The Missouri Highways and Transportation Commission has approved MoDOT’s “Tough Choices Ahead” plan to focus its’ limited resources on nearly 8-thousand miles of the state’s 34-thousand miles of roads.

The plan was presented last month by MoDOT Director Dave Nichols as a way to prepare for future construction budget woes.  Nichols says the construction budget will drop to $325 million in 2017.

MoDOT Director Dave Nichols presents his plan to the commission.

MoDOT Director Dave Nichols presents his plan to the commission.

“We need to have had this decision made by the commission that would allow us to prioritize the projects on the primary system,” said Nichols.

The department will use its annual construction budget to maintain primary roads that connect cities across the state.  The remaining roads make up the state’s supplementary system, which will only receive limited routine maintenance such as filling potholes and patching pavement.

Nichols says the plan will take effect immediately.

“We’re actually in our project programming process of identifying in each of our 7 regions of the state, what are the major transportation projects they would like to do,” said Nichols.  “We’re only going to be able to do what we describe as preservation projects, so these are simply resurfacing projects, and maybe a bridge replacement project on this primary system.”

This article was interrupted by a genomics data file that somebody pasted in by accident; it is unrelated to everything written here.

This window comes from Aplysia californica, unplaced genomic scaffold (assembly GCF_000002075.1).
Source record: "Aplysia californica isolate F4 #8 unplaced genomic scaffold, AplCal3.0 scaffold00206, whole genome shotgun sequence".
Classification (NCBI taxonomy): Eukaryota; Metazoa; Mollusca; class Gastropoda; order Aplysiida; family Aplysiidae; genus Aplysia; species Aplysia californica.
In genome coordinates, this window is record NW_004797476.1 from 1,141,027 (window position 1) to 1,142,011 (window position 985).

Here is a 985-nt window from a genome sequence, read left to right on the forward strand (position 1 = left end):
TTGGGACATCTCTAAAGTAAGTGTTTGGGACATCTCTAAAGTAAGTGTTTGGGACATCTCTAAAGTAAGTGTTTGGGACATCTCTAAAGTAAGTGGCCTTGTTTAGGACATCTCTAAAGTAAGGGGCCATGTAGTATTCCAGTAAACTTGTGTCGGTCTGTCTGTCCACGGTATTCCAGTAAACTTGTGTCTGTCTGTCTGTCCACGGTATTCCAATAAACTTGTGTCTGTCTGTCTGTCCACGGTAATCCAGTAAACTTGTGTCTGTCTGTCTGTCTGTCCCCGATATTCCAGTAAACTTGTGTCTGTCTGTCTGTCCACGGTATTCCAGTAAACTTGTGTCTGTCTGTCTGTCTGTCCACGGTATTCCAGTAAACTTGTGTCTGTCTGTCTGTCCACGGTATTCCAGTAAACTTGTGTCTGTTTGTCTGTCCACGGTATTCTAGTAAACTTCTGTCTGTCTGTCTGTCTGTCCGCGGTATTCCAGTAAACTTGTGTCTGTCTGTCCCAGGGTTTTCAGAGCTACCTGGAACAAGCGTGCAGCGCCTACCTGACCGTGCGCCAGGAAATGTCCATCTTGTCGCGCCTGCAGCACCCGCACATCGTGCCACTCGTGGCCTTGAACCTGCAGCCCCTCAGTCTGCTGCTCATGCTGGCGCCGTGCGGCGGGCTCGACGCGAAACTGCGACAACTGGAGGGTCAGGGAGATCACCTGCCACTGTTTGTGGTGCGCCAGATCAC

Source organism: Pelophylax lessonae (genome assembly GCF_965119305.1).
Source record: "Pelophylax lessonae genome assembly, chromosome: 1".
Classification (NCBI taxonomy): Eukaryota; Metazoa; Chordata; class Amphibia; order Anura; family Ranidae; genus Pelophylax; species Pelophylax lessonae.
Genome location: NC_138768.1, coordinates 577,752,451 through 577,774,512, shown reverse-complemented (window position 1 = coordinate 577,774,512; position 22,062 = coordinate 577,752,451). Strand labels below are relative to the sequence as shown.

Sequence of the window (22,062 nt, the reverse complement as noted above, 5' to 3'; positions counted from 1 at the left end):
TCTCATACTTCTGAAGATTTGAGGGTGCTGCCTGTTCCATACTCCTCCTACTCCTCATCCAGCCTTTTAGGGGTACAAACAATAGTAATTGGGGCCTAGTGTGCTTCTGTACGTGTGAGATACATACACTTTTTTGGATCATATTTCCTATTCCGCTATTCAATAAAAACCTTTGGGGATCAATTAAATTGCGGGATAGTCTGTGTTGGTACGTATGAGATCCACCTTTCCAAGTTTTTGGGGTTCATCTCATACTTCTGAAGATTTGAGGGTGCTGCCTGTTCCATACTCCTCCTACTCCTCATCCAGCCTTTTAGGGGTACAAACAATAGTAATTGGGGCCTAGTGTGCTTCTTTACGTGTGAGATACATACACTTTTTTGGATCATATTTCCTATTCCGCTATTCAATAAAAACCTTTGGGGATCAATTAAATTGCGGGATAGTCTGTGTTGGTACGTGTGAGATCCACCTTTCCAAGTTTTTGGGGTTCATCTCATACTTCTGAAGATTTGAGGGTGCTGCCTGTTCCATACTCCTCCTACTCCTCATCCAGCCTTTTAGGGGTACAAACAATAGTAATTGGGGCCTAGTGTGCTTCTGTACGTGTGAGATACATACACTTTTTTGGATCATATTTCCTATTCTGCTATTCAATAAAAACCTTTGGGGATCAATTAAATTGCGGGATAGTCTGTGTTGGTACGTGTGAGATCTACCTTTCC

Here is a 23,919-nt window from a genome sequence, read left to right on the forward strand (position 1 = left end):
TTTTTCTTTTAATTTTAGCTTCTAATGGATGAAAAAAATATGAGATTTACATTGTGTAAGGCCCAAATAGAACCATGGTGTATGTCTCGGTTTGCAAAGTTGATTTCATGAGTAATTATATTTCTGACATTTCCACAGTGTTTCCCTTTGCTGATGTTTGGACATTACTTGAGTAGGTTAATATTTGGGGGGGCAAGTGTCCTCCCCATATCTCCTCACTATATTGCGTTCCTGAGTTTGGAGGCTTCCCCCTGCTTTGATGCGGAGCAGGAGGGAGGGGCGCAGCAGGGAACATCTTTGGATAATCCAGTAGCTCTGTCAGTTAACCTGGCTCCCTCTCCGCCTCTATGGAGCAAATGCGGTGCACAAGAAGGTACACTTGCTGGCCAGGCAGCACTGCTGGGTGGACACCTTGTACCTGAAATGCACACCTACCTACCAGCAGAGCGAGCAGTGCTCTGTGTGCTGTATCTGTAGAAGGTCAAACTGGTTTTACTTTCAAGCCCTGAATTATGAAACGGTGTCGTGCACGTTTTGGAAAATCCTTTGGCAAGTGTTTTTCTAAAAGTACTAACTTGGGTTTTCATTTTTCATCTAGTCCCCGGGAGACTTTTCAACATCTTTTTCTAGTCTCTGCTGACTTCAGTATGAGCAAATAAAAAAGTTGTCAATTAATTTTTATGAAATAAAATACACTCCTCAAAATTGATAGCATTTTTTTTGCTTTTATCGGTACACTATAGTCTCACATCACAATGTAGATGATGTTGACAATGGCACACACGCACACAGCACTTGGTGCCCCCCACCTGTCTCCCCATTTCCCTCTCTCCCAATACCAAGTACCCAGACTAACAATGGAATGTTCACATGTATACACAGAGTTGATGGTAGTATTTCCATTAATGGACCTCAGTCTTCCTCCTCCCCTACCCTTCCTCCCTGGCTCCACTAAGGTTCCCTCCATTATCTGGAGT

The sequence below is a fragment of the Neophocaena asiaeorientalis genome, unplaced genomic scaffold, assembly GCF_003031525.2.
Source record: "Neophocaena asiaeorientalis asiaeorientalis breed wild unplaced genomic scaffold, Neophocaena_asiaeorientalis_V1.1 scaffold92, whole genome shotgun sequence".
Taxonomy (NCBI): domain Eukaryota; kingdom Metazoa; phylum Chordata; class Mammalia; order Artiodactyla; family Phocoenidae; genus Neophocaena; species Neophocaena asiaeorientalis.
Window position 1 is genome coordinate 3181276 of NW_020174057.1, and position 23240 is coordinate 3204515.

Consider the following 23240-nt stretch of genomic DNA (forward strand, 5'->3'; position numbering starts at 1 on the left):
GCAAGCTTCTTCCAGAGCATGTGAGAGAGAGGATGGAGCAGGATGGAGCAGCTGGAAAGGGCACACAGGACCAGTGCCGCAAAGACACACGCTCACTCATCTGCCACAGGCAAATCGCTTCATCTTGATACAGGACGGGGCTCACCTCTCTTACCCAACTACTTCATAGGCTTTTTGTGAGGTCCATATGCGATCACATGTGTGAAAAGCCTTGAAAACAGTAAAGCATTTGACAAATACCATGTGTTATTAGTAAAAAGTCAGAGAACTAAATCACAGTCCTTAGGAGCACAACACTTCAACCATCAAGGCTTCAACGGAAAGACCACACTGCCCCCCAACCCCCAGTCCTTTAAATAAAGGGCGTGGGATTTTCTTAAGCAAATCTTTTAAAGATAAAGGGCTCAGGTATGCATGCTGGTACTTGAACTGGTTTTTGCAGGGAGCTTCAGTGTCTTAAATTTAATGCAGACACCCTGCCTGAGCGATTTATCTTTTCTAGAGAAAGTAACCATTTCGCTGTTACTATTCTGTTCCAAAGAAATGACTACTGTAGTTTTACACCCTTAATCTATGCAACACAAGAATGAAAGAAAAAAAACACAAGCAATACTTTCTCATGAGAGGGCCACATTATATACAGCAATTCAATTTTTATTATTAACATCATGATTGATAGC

Nichols said the department is committed to keeping up its winter operations program.

“Missourians will continue to see a very aggressive snow removal program,” said Nichols.  “But in the future, the services that we’re going to be able to provide are going to be limited based on the amount of revenue we have available to do those programs.”

MoDOT budgets about 46 million per year for winter operations.  Last year, MoDOT spent nearly 72 million in winter operations due to the difficult weather and shortage of salt.

MoDOT estimates that an additional 160 million each year in new state funds would allow the department to match federal funds and maintain the entire state system in its current condition.  The commission discussed the idea of what a fuel tax or toll road could do to help increase the state’s investment in transportation.